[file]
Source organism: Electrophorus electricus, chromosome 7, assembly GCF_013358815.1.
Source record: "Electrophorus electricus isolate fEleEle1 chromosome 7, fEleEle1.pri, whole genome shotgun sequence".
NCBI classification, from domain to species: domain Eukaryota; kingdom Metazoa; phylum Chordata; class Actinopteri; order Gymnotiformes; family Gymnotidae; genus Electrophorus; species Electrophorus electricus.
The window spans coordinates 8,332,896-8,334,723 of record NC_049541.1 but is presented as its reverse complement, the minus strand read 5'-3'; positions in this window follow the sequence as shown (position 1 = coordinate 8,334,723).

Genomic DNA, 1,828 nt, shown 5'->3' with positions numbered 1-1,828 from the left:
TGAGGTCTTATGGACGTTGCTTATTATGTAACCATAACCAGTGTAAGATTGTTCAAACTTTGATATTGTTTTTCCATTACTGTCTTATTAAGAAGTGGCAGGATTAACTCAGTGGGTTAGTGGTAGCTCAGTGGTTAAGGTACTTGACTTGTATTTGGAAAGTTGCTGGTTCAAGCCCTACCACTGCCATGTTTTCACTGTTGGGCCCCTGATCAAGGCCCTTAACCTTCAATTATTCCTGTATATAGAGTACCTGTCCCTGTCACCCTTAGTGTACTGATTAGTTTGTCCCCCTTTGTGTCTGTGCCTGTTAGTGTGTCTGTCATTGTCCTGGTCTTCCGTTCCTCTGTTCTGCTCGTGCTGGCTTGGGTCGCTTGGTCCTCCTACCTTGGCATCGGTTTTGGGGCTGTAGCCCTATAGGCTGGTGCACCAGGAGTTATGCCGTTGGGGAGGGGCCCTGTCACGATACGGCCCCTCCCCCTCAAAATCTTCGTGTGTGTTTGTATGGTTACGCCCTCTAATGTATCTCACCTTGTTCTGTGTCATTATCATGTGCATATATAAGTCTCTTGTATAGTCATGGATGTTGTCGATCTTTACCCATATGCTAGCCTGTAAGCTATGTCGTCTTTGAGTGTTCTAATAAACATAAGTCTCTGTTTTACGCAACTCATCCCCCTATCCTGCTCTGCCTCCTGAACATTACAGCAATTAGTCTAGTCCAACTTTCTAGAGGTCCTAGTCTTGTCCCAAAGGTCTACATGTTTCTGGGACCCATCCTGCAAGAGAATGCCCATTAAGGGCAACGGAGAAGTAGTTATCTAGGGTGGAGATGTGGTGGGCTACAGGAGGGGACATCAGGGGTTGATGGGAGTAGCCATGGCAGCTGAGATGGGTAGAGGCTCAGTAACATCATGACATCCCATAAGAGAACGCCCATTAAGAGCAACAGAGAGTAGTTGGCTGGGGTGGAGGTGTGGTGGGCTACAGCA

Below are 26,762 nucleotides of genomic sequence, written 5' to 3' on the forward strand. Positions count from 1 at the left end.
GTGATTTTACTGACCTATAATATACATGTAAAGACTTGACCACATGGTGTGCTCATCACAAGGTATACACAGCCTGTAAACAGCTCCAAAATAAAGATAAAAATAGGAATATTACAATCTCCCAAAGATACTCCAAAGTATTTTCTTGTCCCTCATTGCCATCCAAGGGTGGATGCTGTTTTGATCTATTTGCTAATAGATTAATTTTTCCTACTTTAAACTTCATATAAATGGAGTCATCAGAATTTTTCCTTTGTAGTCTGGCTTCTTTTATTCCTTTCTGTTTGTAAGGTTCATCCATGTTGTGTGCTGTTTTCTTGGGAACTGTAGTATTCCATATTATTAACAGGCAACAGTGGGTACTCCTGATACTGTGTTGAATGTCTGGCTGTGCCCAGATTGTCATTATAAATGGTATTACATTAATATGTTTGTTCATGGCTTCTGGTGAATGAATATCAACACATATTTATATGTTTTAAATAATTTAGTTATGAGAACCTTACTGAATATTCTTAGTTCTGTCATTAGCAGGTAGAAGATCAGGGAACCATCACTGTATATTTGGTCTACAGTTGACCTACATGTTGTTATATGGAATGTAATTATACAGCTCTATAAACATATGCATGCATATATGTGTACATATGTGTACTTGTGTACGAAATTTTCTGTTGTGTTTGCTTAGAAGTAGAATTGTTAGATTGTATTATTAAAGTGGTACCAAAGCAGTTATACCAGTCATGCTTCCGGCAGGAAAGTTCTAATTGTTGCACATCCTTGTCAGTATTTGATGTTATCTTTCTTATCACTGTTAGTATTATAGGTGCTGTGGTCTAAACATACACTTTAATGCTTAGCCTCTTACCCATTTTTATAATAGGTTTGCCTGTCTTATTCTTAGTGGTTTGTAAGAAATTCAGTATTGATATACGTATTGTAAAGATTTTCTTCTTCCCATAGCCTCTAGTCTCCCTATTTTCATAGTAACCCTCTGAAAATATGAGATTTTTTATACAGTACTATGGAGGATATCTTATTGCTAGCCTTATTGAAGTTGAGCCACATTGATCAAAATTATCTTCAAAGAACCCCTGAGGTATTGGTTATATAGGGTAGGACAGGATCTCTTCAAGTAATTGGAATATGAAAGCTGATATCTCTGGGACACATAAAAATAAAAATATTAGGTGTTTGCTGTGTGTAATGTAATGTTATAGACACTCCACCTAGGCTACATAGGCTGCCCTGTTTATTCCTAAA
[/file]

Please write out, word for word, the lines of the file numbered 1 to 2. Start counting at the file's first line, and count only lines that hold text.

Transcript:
Source organism: Electrophorus electricus, chromosome 7, assembly GCF_013358815.1.
Source record: "Electrophorus electricus isolate fEleEle1 chromosome 7, fEleEle1.pri, whole genome shotgun sequence".